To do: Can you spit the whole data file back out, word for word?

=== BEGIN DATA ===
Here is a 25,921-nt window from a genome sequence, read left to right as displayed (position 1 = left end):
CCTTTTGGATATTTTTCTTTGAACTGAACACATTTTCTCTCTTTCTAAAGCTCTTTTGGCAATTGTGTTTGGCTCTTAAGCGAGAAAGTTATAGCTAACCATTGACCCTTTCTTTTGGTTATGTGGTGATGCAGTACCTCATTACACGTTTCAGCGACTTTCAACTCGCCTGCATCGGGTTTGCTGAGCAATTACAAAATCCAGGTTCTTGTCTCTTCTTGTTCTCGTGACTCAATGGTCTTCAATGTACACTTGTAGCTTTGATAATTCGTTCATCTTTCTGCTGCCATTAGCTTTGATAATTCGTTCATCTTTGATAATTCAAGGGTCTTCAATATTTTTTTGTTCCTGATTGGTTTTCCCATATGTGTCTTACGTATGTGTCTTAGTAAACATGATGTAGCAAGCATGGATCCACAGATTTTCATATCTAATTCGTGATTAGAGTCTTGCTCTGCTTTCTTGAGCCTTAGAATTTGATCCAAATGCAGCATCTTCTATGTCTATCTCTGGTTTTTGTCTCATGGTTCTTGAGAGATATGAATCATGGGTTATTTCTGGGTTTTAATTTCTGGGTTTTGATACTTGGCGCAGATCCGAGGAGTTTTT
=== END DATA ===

Here is a 25,921-nt window from a genome sequence, read left to right as displayed (position 1 = left end):
CCTTTTGGATATTTTTCTTTGAACTGAACACATTTTCTCTCTTTCTAAAGCTCTTTTGGCAATTGTGTTTGGCTCTTAAGCGAGAAAGTTATAGCTAACCATTGACCCTTTCTTTTGGTTATGTGGTGATGCAGTACCTCATTACACGTTTCAGCGACTTTCAACTCGCCTGCATCGGGTTTGCTGAGCAATTACAAAATCCAGGTTCTTGTCTCTTCTTGTTCTCGTGACTCAATGGTCTTCAATGTACACTTGTAGCTTTGATAATTCGTTCATCTTTCTGCTGCCATTAGCTTTGATAATTCGTTCATCTTTGATAATTCAAGGGTCTTCAATATTTTTTTGTTCCTGATTGGTTTTCCCATATGTGTCTTACGTATGTGTCTTAGTAAACATGATGTAGCAAGCATGGATCCACAGATTTTCATATCTAATTCGTGATTAGAGTCTTGCTCTGCTTTCTTGAGCCTTAGAATTTGATCCAAATGCAGCATCTTCTATGTCTATCTCTGGTTTTTGTCTCATGGTTCTTGAGAGATATGAATCATGGGTTATTTCTGGGTTTTAATTTCTGGGTTTTGATACTTGGCGCAGATCCGAGGAGTTTTT